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Waddesdon Manor and Garden, Buckinghamshire
 by: Susan Robson

A popular tour when visiting the south of England is to Waddesdon Manor near Aylesbury in Buckinghamshire. Baron Ferdinand de Rothschild created Waddesdon Manor in 1874. His love of France and French art is instantly obvious by the startling sight, confronted by first time visitors to Waddesdon, of an extravagantly turreted chateau in the French Renaissance style sitting on a hilltop in rural Buckinghamshire. However it is not only the exterior of Waddesdon Manor that is stunning. The Rothschilds were the greatest collectors of the 19th century and inside the house you can see one of the finest collections of French 18th century decorative arts in the world.

Going round the house you get a glimpse of a way of life most of us can only dream of. Waddesdon was always intended as a venue to entertain and give pleasure to friends during ‘Saturday to Monday’ parties. Highlights of which would be tours of the house and the garden both of which reflect the personality of the Baron and his penchant for gimmicks and novelties. The number of rooms open to the public is one of the best things about visiting this house. Unlike some stately homes where you can only visit 3 or 4 rooms, at Waddesdon you can really let the imagination run riot and entertain thoughts of how it would be to be a guest of Baron Ferdinand as large parts of the house are open to view The only disappointment, to my mind, is that there are no kitchens open as I always find the kitchens a fascinating part of the history of a house.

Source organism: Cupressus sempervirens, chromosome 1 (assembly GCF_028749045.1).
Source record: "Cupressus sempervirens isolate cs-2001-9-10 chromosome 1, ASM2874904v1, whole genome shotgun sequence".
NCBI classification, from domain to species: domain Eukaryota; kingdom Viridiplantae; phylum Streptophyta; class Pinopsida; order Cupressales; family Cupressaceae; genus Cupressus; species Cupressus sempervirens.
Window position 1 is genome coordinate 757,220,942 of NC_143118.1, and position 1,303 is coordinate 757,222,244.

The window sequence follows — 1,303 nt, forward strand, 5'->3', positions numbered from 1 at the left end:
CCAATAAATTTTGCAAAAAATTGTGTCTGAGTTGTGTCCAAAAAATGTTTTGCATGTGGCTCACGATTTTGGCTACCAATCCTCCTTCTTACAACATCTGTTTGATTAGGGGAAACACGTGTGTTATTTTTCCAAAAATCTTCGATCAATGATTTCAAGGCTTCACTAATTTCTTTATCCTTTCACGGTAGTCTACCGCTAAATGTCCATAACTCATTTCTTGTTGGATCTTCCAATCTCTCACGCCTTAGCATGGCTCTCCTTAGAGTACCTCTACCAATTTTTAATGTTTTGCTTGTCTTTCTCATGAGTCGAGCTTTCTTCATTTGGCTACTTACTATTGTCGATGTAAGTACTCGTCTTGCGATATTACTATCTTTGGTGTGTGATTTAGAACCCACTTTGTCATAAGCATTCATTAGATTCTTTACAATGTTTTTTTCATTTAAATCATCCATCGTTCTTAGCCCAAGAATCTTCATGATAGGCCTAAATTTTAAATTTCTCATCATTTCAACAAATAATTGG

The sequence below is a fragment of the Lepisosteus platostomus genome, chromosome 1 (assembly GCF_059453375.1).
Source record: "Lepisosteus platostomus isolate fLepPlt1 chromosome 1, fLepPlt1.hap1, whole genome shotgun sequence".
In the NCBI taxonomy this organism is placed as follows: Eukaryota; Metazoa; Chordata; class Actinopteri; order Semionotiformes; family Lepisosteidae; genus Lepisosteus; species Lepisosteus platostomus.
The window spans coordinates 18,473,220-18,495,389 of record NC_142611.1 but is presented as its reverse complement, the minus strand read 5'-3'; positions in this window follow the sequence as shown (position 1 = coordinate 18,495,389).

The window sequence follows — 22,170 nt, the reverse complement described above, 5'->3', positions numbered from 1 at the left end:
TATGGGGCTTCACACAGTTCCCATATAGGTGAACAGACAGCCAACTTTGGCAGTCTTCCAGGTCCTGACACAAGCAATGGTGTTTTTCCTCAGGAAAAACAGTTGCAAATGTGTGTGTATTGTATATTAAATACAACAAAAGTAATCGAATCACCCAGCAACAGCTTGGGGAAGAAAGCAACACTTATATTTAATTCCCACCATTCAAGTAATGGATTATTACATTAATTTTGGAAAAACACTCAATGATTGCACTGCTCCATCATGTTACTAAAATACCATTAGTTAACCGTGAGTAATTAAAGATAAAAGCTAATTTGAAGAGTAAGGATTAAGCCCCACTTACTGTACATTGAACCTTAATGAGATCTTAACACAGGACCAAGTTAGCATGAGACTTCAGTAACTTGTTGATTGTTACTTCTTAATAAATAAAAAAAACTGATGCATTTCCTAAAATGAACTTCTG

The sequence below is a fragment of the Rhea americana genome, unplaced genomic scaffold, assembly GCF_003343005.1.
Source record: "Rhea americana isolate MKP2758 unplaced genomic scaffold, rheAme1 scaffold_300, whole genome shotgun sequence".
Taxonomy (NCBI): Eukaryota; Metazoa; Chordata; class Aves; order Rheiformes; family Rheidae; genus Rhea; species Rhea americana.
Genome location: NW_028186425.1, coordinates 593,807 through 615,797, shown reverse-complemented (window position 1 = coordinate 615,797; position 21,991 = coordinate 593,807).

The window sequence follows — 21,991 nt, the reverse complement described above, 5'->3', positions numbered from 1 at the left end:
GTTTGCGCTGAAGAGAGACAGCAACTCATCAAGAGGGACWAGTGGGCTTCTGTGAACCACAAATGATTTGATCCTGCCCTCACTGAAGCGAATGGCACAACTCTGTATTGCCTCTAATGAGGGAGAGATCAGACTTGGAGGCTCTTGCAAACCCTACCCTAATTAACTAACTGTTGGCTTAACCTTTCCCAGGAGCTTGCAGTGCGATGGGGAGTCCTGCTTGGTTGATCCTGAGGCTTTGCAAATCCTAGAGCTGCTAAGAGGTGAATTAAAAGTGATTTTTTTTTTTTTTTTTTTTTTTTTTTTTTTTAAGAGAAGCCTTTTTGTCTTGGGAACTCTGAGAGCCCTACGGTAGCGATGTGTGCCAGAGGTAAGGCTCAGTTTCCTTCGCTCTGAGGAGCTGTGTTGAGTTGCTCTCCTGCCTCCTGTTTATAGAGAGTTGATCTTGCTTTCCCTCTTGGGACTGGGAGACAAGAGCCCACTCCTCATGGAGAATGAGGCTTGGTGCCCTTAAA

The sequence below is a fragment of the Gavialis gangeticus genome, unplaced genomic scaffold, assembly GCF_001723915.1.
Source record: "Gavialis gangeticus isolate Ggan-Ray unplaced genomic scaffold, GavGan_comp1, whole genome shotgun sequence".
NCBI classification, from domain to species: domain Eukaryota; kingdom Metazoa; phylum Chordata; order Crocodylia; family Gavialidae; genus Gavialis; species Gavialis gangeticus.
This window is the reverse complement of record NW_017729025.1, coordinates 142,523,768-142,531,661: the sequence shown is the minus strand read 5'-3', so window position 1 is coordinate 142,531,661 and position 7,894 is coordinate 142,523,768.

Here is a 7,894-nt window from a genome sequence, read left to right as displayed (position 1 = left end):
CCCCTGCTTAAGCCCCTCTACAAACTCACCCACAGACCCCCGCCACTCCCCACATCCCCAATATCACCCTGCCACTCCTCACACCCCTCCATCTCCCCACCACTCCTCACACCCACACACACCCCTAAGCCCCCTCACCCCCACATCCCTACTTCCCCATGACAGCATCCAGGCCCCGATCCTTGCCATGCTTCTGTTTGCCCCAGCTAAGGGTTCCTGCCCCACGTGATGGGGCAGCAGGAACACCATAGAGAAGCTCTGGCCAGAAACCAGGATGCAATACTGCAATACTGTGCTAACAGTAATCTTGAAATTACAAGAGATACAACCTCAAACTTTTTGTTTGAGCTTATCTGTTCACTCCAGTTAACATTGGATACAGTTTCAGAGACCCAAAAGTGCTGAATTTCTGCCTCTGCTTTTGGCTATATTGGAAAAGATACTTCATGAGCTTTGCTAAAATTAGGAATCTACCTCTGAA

You really do need a full day to visit Waddesdon Manor because as well as the house, which takes a good two hours plus to do justice there are many features to view outdoors. When Baron Rothschild arrived at Waddesdon the site was totally bare, in his own words, “There was not a bush to be seen, nor was there a bird to be heard” This is hard to believe now as six years later it had been completely transformed. Although a French Landscape architect, Elie Laine, helped him in the layout of the hard landscaping many of the planting schemes were designed by Ferdinand. This results in an intriguing mixture of French formality and English romantic parkland. On arriving at Waddesdon, as you walk up the hill toward the Manor, carefully sited gaps in the planting reveal glimpses of the lovely Buckinghamshire countryside. Even in the garden Ferdinand’s love of object d’art is reflected in his collection of sculptures, which are placed throughout the garden. Ferdinand built the cast iron Aviary before 1889 to house his collection of exotic birds, from all over the world, including ibises, flamingos and African cranes. This Aviary was restored in 2003 and now houses a breeding pair of Rothschild Mynahs, a species that became extinct in the wild as recently as 2004.

No visit to Waddesdon would be complete with a visit to the Stables restaurant, which boasts a menu, which is not vast but includes a regularly changing selection of well-cooked meals.

As well as all this, Waddesdon also host special monthly events such as a Fine Food and Wine fare in May where 25 producers from across the country sell the highest quality food, wines and spirits in the Old Coach House at the Stables. There are regular wine tasting days where Waddesdon’s own Master of Wine uses 6 wines to introduce guests to the pleasure of wine tasting. For those hardy enough to get up for a 6.30 a.m. start there are regular early morning wildlife walks where you can enjoy a peaceful walk through the grounds looking for Waddesdon Wildlife before returning to the Manor Restaurant for breakfast.

Waddesdon Manor is a gem and well worth a visit if touring England in the area around Buckinghamshire.

About The Author

Susan Robson provides catered accommodation and personal tours to stately homes and gardens in the south central area of England. (

This article was posted on September 27, 2005


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